We’ve regularly covered the battles of whistleblower Rudolf Elmer against the Swiss “justice” system. As we’ve said before, and as has so often been the case with those brave enough to risk all to challenge injustice and corruption, the bank was the criminal, not Rudolf Elmer. He wrote a guest blog for us here on how Switzerland corrupted its courts to nail him. We’d like to bring you up to date on his heroic struggles.
Tax havens cause enormous damage, not least because they block governments from fulfilling their human rights obligations. When rich people and powerful businesses evade paying taxes by using offshore tax havens they deprive states of the revenues they need to deliver on their commitments to provide education, health, justice and security. In this forthcoming book, Isle of Man-based lawyer Paul Beckett takes a human rights-based approach to the uses of tax havens and considers how the governments of tax havens actively connive with the process of breaching human rights.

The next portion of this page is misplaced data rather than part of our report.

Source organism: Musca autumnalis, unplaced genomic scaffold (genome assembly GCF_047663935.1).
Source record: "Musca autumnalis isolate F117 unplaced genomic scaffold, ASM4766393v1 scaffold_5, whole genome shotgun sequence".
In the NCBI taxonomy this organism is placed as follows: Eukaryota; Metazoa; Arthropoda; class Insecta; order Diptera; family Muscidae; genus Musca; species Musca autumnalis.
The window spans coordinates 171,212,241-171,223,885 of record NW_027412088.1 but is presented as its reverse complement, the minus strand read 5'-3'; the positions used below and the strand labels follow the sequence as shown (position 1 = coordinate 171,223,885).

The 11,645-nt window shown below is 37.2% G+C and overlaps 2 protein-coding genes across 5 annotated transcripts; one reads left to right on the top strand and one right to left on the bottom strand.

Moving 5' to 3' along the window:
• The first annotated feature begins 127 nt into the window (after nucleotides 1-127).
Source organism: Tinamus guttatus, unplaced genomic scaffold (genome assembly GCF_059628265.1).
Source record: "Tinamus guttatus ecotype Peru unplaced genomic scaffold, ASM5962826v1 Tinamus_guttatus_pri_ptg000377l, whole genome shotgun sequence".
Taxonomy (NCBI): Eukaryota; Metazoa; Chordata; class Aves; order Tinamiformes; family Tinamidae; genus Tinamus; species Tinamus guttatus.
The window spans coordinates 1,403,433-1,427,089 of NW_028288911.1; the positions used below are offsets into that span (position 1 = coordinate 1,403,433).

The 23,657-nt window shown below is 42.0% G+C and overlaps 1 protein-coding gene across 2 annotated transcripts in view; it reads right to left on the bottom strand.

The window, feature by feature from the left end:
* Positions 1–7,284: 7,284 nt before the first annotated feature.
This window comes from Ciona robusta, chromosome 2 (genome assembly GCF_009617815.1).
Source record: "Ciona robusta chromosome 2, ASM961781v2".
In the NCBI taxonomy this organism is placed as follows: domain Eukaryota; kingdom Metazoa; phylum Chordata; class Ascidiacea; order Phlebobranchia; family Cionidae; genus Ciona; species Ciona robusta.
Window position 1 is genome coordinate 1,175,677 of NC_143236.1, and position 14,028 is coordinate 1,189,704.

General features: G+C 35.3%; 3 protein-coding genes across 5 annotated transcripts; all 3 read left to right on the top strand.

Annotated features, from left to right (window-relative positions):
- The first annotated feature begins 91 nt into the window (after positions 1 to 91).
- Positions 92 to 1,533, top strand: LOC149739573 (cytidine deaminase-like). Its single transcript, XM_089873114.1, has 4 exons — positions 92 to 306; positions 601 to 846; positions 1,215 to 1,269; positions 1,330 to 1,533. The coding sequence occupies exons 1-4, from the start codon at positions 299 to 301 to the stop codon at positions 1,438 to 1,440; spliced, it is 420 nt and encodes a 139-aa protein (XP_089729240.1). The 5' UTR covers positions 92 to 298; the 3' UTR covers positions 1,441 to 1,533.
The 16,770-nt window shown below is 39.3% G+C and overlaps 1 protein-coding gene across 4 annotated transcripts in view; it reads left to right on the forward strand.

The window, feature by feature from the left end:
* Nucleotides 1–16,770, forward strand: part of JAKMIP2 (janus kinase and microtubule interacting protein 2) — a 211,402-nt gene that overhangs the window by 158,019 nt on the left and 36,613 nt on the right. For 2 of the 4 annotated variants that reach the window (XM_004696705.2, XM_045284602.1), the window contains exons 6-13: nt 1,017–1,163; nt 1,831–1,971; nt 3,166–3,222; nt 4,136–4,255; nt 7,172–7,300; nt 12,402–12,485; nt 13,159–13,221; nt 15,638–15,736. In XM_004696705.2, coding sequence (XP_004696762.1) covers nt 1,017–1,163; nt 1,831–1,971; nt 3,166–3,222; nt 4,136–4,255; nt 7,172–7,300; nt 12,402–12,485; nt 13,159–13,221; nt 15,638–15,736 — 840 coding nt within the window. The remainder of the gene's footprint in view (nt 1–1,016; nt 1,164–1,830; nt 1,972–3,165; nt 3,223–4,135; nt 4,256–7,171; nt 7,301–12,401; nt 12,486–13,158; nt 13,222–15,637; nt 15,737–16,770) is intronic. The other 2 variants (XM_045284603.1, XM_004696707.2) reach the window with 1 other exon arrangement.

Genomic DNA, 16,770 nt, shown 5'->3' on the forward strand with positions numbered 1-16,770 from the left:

2016 was the year when the world underwent profound political change. Most notably there were a series of political earthquakes in the US and Europe, with the election of Donald Trump and the decision of the UK to exit the European Union.
Going into 2017 these changes look likely to have a deep and lasting impact on tax policy and the distribution of wealth.
In less than a year data will start to flow under a new scheme for countries to share information automatically across borders, to help each other collect taxes from their taxpayers and fight financial crimes and abuses. The scheme is the Common Reporting Standard (CRS) which was set up by the OECD, a club dominated by rich countries. The scheme will start to deliver global automatic exchange of information from 2017.